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Saturday, October 29, 2016

Soundtrack Review: 'Arrow Season 4'

Like the series, Arrow: Season 4 Original Television Soundtrack offers a mixed quiver.

Review by Matt Cummings

If any of you found Arrow: Season 4 to be...well...a little boring, you're not alone. I've always appreciated the gritty street drama of Star City, and Actor Steven Amell is fantastic as the titular hero. But the series under Producer Greg Berlanti has declined since the amazing Season 2 (remember Slade?!), with too many love stories and far too many episodes. The biggest complaint I had with Season 4 was that Arrow was now fighting fantastic (and unbeatable) villains, something better suited for (better) shows like The Flash and Legends of Tomorrow. Moreover, a paternity story slowed down any inertia which the show was building, leading to a wild League-esque battle royale that set up Legends. Composer Blake Neely's Arrow: Season 4 Original Television Soundtrack suffers from the same lack of direction, serving as more of a setup album than establishing itself as a must-buy.

With the formidable Ra's al Ghul (Matt Nable) defeated in Season 3, Oliver Queen/Arrow (Amell) hopes to restart his life, driving off into the sunset with Felicity Smoak (Emily Bett Rickards). But Diggle, Thea, and Laurel are having a hard time adjusting to life without him. They need his leadership to keep Team Arrow afloat, but Oliver is ready to move back to a more normal life. All of that changes when the dangerous magician Damien Darhk (Neil McDonough) arrives to destroy Star City, forcing Oliver to suit up once again. But he's unprepared for the chaos Darhk will bring, and soon recruits old friends like The Flash (Grant Gustin) and new heroes such as Hawkman and Hawkgirl to battle Darhk. Without knowing it, Oliver is thrust into the middle of an escalating conflict that will see million of lives precariously hang in the balance, while one of his friends will pay the ultimate price for his decisions.

The 23-song track by La-La Land Records is all over the place in terms of effect. We have the very good My Whole World Exploded / Savage Fight, Ghost Takedown, Fighting Ghosts and Resurrected and Infected, which establish themselves using familiar Neely DNA but add newer tones like more chanting and sound effects. His trademark style is apparent throughout, even when the ballads like the passionate For Better or Worse arrive, mixing hallmark strings and piano with electronic keyboards to build multiple layers. It's a very strong and beautiful track, but it also sounds like material we've heard before, simply re-arranged just enough to make it seem newer. Sometimes that plan works very well, such as Taking a Hand, in which Neely uses the unusual Duduk wind instrument to great effect. The very good Darhk Showdown and Not Black and White round things out, but along the way you'll start to notice a pattern where things can start to grate a bit.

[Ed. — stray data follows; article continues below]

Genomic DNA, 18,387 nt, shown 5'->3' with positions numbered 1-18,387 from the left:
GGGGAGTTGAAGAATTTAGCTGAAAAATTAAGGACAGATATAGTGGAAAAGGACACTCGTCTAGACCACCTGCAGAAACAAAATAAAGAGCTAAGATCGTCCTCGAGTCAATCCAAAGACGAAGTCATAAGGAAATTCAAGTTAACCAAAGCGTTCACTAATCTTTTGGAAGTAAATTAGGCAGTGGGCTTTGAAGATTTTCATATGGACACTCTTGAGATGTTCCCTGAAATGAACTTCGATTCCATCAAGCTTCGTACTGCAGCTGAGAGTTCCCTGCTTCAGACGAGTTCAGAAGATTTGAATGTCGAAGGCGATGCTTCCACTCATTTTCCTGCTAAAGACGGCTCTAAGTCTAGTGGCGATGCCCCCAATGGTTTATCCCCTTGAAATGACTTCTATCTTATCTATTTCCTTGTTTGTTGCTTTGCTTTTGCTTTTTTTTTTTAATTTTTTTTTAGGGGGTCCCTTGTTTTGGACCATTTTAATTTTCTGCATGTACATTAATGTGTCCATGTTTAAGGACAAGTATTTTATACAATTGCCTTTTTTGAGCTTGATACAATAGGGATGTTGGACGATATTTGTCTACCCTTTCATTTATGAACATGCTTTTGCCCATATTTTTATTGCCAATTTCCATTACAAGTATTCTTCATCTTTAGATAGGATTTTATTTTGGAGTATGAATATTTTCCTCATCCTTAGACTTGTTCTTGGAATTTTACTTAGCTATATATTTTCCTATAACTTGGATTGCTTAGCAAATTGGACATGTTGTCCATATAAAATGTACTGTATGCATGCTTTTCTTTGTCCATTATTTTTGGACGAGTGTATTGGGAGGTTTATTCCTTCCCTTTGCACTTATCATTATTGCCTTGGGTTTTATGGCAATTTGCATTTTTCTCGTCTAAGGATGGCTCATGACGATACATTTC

Season 4 doesn't start off that well either, such as the dull Return to Star City / Darhkness Arrives and Beyond Saving. Not every song needs to be an amazing one, but soon everything from these series begins to blend together and it's impossible to remember anything other than the gold-standard Storming the Castle from Season 3. Let Each Other Go is another example of outright borrowing from a previous season. But if you're willing to look past it and appreciate others like Code Names, Thea Has Bloodlust, and a little tympani action in Genesis - because who doesn't love a track with tympanis - you'll find yourself adding more than a couple to your SuperHero playlist. Just be sure to add a few of these as they're shorter set up pieces.

Scoring for television isn't an easy gig, many times forcing a composer to use familiar (and even previously-used) material for its beat. But Arrow: Season 4 Original Television Soundtrack offers us enough new to equal out what's starting to feel like retreaded melodies. If Season 5's music is any indication where Neely is going, prepare for more of the same.

Arrow: Season 4 Original Television Soundtrack is now available on CD and digital download.

Discuss this review with fellow SJF fans on Facebook. On Twitter, follow us at @SandwichJohnFilms, and follow author Matt Cummings at @mfc90125.


  © Site Graphics by Randy Jennings by http://www.artfreelancer.com/ 2009

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